ETFs vs Mutual Funds

Perhaps you are new to investing and don’t have the time to make your own stock picks, and that’s fine. ETFs vs Mutual Funds: which one is for you, and why. Find out below.

What are ETFs and Mutual Funds?

When purchasing an Exchange Traded Fund (ETF) or mutual fund, you are essentially purchasing a bundle of assets. Commonly, they are comprised of stocks or bonds.

Investment funds are inherently diversified and generally cover a variety of stocks and bonds. Meaning poor performance by one stock has a lesser effect on your portfolio value, essentially reducing risk.

Exchange traded funds are bought and sold on stock exchanges. Whereas mutual funds are bought from your local fund manager, or online. There is an array of options to pick from when deciding on an investment fund. Commonly included asset classes are stocks, bonds, and currencies. You can also buy funds representing certain sectors within the market, e.g. Materials or Information Technology.

While ETFs and mutual funds are similar, there are some key differences that may alter your decision to purchase either one, as I will discuss below.

Exchange Traded Fund – Advantages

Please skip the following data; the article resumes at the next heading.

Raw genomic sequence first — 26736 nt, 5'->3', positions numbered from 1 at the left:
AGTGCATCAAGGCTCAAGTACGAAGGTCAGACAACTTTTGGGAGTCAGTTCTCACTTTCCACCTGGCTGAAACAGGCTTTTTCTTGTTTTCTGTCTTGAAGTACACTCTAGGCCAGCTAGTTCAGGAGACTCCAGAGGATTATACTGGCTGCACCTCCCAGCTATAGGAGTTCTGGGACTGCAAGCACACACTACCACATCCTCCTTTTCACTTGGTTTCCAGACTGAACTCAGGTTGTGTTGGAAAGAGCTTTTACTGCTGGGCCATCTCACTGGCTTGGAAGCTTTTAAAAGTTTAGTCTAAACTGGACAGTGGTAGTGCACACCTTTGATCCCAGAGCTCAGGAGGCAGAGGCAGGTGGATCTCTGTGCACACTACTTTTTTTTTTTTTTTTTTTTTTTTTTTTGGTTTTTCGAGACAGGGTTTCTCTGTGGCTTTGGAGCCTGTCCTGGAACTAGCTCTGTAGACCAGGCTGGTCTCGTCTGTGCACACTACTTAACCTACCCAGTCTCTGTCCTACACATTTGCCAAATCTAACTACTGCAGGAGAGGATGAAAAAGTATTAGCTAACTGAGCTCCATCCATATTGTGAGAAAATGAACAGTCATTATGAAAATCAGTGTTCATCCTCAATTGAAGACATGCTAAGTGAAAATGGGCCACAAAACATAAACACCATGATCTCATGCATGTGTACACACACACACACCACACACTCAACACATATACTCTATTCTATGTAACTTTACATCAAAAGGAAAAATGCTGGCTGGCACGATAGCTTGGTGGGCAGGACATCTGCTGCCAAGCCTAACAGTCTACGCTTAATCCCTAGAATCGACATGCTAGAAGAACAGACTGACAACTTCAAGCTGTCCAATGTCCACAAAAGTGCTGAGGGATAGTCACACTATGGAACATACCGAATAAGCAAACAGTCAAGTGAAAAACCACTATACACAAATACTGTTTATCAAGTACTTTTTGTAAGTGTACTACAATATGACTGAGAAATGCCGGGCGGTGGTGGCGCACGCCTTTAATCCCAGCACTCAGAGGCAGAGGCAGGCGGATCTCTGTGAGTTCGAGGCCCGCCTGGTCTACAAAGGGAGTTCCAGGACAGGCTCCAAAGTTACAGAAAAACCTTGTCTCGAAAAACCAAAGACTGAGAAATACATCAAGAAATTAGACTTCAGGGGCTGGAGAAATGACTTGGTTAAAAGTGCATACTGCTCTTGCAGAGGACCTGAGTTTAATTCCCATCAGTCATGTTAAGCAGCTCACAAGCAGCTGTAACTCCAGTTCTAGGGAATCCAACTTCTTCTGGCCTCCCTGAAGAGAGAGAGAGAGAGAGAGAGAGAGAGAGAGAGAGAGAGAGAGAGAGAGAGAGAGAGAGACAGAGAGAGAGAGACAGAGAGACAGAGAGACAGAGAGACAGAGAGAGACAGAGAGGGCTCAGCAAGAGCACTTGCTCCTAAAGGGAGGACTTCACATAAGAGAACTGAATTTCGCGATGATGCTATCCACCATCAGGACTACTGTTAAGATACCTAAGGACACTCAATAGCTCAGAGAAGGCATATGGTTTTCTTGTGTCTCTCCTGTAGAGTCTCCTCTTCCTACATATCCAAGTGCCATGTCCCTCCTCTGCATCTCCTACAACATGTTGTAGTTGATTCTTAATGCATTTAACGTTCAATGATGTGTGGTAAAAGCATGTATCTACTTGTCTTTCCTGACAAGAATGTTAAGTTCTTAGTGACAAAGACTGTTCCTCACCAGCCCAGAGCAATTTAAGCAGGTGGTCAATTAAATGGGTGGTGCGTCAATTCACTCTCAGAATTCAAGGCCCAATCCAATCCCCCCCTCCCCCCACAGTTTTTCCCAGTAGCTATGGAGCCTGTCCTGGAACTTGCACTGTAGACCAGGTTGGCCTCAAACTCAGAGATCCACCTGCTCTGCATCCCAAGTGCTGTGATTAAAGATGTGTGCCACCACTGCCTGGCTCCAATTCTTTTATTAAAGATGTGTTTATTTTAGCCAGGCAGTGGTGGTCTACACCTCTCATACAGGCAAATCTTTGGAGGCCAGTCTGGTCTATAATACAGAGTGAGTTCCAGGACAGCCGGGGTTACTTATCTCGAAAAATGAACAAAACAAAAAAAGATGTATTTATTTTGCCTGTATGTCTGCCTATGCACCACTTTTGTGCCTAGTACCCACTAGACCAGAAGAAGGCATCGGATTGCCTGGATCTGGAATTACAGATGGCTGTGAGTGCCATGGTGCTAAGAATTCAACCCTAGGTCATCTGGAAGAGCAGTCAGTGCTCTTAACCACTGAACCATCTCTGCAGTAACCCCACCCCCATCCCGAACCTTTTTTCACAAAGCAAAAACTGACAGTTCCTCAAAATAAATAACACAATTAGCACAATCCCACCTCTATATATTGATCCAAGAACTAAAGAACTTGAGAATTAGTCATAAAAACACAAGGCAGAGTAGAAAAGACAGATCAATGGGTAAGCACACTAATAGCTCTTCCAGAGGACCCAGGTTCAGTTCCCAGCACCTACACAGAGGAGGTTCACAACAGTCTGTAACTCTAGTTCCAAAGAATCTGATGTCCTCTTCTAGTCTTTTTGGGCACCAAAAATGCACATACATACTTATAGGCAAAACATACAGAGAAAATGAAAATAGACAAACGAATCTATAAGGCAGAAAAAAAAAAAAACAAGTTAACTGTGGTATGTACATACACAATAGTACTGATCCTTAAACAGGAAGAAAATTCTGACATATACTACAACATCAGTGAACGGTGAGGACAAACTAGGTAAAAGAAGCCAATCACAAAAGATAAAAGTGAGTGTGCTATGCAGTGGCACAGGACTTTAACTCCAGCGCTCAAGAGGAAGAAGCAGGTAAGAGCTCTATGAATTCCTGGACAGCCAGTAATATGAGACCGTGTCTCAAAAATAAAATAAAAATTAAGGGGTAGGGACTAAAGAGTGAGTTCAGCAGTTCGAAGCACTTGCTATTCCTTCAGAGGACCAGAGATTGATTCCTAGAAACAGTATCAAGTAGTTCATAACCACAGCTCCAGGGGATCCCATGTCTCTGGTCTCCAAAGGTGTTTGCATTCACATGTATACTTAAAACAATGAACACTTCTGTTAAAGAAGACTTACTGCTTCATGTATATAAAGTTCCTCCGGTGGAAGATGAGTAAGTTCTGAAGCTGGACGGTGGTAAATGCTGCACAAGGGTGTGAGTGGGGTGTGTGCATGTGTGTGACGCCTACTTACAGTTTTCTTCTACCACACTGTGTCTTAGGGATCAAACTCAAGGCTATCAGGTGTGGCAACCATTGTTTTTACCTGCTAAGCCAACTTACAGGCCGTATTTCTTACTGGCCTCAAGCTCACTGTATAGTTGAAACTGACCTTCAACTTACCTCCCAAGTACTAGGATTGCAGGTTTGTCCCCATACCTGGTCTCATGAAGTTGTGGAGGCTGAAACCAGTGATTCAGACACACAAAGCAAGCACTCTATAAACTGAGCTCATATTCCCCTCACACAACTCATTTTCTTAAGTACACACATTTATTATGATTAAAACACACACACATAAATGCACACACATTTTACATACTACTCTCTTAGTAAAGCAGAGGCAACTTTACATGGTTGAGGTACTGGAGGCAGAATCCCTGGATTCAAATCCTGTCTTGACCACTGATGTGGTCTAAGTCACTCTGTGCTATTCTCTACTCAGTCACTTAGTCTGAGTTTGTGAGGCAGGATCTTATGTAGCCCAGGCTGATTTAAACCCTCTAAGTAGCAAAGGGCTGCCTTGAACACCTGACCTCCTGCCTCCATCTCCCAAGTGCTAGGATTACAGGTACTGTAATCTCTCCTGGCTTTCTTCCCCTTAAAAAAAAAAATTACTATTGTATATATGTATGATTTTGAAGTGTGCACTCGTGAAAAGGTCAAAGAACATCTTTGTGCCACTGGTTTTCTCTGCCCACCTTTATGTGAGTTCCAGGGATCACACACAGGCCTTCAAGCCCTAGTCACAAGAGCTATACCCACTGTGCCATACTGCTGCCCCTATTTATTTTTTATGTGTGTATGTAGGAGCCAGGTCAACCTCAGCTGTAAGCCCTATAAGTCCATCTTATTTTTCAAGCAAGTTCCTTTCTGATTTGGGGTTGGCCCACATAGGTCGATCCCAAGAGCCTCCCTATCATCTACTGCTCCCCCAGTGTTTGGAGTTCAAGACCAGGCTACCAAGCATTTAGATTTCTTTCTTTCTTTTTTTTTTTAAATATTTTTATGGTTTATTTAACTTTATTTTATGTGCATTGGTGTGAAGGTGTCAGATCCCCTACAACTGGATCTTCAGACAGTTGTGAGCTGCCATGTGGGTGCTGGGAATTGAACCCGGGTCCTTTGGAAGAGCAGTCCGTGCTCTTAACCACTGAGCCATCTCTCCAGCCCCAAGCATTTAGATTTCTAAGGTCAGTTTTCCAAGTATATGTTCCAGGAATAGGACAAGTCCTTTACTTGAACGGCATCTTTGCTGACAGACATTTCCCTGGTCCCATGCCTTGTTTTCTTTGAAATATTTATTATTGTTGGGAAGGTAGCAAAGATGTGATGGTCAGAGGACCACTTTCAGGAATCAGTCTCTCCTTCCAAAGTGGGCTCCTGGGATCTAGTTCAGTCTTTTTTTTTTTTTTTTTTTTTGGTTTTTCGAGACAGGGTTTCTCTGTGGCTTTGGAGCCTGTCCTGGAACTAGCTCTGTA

Low buy in price: Your potential buy in cost could be as low as the price of single share. Whereas mutual funds generally require to you to buy a certain number of units based on a dollar amount. A minimum buy in of $US2,000-3000 is not uncommon.

Freedom and flexibility: ETFs can be bought during normal market trading hours. Mutual funds will give you the same buy in price, regardless of the time of day. As the Net Asset Value (NAV) is determined after trading has ended for the day.

Lower Fees: By design, ETFs are made to track an index or a basket of stocks. Whereas mutual funds are typically managed, and they place an increased emphasis on obtaining above average returns. Also, they typically charge higher annual fees. You can expect to pay annual fees of 0.10%-0.1% for ETFs and 1.0-2.0% for mutual funds.

Mutual Fund – Advantages

No Commissions: Mutual funds do not require you to pay brokerage fees when trading. If you are trading regularly, this will be beneficial to you. Whereas you are required to pay brokerage fees on every trade made when purchasing an ETF through a stock exchange.

Active Management: Mutual funds are actively managed more often than ETFs. A mutual fund run by an experienced investment manager is typically preferred by most, over a fund simply purchasing a list of stocks on an index.

I originally published this article as a guest post at: https://financetips4all.com/